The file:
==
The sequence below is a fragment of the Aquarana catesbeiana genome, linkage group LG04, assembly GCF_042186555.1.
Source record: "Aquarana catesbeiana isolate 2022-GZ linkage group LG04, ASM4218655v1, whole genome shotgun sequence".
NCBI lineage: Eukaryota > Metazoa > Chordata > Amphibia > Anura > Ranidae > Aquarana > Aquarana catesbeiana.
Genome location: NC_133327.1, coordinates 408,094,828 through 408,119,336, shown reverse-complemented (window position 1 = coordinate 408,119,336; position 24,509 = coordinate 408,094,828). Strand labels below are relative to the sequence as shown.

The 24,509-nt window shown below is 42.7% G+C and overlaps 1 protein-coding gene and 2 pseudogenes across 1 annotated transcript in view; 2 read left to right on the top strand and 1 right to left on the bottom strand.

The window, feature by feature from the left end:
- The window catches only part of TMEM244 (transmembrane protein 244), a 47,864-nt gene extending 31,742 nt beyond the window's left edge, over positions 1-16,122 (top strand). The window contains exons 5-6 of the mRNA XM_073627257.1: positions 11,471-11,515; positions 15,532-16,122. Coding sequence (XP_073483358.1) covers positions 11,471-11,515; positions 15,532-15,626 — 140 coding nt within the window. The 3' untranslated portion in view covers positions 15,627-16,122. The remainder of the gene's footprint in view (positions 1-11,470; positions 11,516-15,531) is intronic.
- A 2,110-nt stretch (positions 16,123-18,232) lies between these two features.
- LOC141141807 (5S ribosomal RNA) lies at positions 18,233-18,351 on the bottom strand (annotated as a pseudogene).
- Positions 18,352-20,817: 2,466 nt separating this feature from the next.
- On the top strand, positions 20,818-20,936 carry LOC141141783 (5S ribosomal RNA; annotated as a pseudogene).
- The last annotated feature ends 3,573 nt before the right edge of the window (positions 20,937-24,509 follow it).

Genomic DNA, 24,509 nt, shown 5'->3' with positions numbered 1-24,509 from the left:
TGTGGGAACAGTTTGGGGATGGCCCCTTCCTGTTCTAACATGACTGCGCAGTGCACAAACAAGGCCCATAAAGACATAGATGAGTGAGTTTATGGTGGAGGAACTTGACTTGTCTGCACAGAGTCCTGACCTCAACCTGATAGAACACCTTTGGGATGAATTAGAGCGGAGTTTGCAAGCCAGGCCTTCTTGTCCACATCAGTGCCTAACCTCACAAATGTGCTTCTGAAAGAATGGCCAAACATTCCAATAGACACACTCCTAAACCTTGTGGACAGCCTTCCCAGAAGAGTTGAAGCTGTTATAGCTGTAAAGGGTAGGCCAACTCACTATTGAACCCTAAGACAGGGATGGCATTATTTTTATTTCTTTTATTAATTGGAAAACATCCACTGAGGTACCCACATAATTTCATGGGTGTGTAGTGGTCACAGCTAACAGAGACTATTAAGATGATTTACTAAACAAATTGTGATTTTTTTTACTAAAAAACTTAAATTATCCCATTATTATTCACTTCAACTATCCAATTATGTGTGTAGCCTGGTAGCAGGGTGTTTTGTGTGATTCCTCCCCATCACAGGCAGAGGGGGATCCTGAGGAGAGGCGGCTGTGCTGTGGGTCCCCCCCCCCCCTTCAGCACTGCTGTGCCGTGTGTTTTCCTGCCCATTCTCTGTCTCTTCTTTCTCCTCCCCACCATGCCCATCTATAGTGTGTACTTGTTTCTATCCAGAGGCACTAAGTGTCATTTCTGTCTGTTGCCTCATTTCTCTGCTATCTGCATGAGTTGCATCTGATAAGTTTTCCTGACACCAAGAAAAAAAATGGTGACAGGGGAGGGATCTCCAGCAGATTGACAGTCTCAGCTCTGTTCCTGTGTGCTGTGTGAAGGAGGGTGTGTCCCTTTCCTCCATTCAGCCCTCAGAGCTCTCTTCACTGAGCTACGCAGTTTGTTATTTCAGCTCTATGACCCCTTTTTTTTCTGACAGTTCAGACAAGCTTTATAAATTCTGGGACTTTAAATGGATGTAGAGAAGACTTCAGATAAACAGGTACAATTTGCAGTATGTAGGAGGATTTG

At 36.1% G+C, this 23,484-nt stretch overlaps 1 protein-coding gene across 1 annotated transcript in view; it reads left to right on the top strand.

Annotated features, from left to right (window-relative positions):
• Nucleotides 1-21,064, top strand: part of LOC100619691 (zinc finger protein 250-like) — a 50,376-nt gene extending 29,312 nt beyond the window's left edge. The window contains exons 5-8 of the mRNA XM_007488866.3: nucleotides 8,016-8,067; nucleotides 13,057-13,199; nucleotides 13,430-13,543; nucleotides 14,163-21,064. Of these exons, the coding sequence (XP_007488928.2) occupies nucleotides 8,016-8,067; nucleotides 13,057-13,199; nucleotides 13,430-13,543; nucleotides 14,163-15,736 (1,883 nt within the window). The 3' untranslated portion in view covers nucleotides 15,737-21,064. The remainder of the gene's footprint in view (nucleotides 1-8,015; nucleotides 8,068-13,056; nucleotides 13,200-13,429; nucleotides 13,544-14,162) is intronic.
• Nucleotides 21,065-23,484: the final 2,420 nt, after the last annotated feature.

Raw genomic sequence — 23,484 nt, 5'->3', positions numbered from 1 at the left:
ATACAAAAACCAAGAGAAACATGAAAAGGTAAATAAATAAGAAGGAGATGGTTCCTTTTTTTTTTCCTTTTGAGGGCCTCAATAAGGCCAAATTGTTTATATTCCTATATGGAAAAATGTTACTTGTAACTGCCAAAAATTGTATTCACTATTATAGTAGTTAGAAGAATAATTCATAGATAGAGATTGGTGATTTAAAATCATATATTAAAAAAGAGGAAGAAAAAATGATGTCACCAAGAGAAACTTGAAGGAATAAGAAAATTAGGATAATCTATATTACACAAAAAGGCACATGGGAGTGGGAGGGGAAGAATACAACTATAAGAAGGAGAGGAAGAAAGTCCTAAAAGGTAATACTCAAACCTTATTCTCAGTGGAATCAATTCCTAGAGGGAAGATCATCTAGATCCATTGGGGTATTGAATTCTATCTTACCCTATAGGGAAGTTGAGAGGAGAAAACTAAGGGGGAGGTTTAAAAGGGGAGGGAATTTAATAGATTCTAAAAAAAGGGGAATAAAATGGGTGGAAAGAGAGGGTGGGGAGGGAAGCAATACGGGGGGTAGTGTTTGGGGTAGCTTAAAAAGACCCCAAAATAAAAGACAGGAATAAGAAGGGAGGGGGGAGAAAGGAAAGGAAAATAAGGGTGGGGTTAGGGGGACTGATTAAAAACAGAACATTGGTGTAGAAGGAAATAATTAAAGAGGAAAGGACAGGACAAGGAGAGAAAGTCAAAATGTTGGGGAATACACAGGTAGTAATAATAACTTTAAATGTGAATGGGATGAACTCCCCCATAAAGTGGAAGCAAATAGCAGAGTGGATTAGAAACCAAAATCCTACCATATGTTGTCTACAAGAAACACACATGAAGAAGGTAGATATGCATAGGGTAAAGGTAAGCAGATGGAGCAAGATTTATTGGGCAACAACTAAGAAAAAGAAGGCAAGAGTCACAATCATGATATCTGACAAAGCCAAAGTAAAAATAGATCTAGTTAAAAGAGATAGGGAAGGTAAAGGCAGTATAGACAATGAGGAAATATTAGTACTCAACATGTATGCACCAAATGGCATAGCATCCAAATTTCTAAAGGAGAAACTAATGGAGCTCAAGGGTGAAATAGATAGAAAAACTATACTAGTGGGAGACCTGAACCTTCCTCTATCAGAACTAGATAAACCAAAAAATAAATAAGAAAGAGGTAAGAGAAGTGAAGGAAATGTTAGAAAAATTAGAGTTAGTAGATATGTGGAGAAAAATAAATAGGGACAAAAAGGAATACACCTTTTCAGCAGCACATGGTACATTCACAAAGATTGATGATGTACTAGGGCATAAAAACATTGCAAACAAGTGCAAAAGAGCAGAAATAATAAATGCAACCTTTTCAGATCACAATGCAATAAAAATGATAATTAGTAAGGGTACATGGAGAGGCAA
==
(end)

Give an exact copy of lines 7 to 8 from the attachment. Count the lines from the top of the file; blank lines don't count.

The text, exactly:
- The window catches only part of TMEM244 (transmembrane protein 244), a 47,864-nt gene extending 31,742 nt beyond the window's left edge, over positions 1-16,122 (top strand). The window contains exons 5-6 of the mRNA XM_073627257.1: positions 11,471-11,515; positions 15,532-16,122. Coding sequence (XP_073483358.1) covers positions 11,471-11,515; positions 15,532-15,626 — 140 coding nt within the window. The 3' untranslated portion in view covers positions 15,627-16,122. The remainder of the gene's footprint in view (positions 1-11,470; positions 11,516-15,531) is intronic.
- A 2,110-nt stretch (positions 16,123-18,232) lies between these two features.